Liberal Christianity grew rapidly during the early 20th century in Europe and North America, by the 1960s gaining the leadership of many of the larger US and Canadian denominations. However, this trend has reversed. At the turn of the 21st century, though secular society tends to consider the more accommodating liberals as the representatives and spokesmen of Christianity, the "mainline" liberal churches are shrinking. This is partly due to a loss of evangelistic zeal, partly due to drift of their membership to conservative denominations, and partly due to the failure of one generation to pass on Christianity to the next. Among the larger Protestant denominations in the USA, only the conservative Southern Baptist is growing. Evangelical para-church organizations have grown rapidly in the last half of the 20th century. The liberal Christian Century magazine has shrunk, while being replaced by its challenger, the rapidly growing evangelical Christianity Today.

The Enlightenment had much less impact on the Eastern Churches of Eastern and Oriental Orthodoxy. Having to face a much more hostile secular society, especially during the rise of Communism, the church clung to ancient beliefs, even as its membership eroded.

Today in Eastern Europe and Russia, a renewing trend is taking place. After decades of Communism and atheism, there is widespread interest in Christianity, as well as religion in general. Many Orthodox churches and monasteries are being rebuilt and restored, filled beyond capacity; Protestants of many denominations are pouring in to evangelize and plant churches; and the Catholic church is revealing once secret dioceses and undertaking other steps to support Catholic churches more openly.

In South America and Africa, Evangelical and Pentecostal Christianity form rapidly growing movements that are increasingly sending missionaries to Europe and North America. This is also true of Asia where many of the underground house churches intend to send hundreds of thousands of missionaries out over the next decade.

As Modernism developed into Consumerism during the second half of the 20th century the Megachurch phenomenon developed catering for skeptical non-Christians by providing "seeker sensitive" presentations of Christian belief. The Alpha Course can be viewed as an example one such presentation of Christianity.

Christian Postmodernism
Since the development of Postmodernism with its rejection of universally accepted belief structures in favour of more personalized and experiential truth, organized Christianity has increasingly found itself at odds with the desire many people have to express faith and spirituality in a way that is authentic to them. What has thus far been known as the Emerging Church is a by-product of this trend, as many people who broadly accept Christianity seek to practice that faith while avoiding established Church institutions.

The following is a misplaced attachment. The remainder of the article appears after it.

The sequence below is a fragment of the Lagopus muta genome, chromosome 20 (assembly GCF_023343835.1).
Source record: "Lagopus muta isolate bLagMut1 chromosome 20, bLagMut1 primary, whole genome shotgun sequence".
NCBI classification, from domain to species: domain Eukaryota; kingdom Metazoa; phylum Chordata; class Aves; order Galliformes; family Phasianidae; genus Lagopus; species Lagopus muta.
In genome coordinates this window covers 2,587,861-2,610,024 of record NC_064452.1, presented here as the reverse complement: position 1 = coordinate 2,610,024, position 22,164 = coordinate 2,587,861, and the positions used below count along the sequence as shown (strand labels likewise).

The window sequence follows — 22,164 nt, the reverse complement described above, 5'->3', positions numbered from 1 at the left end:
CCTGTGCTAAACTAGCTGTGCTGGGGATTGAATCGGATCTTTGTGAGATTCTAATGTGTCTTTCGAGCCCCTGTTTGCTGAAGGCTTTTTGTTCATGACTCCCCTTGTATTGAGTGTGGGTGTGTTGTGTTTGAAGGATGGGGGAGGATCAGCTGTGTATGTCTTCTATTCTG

Another reaction of some Christians to Postmodernism is the advent of what might be called Postmodern Christianity.

A large and growing movement within the Christian church, especially in the West and most visible in the United States, is the evangelical movement. Most mainstream protestant denominations have a significantly active evangelical minority, and, in some cases, a dominant majority (see Confessing Movement). Evangelicals are "trans-denominational" and are more willing to have formal and informal relationships with evangelicals from outside their denomination than to have the same sort of relationship with non-evangelicals within their denomination.

Christian Evangelicals
Some evangelicals have been schismatic within various church organisations, leaving to form their own denominations. More often they are forced out. It was only by dint of sheer determination that John Wesley, founder of Methodism, was able to remain an Anglican priest against intense opposition. His followers separated in America, and in England after his death. Some Evangelicals claim that their beliefs are no less than true Christianity itself and that those within the church who differ from them may not be true believers. This attitude has led to much disunity amongst churches, especially those with a large modernist influence. Evangelicals cannot be easily categorised, but almost all will believe in the necessity of a personal conversion and acceptance of Jesus as saviour and Lord, the eventual literal return of Christ, a more conservative understanding of the Bible and a belief in the miraculous. There are many different types of Evangelicals including Dispensationists, Reformed Christians, Pentecostals, Charismatics and Fundamentalists.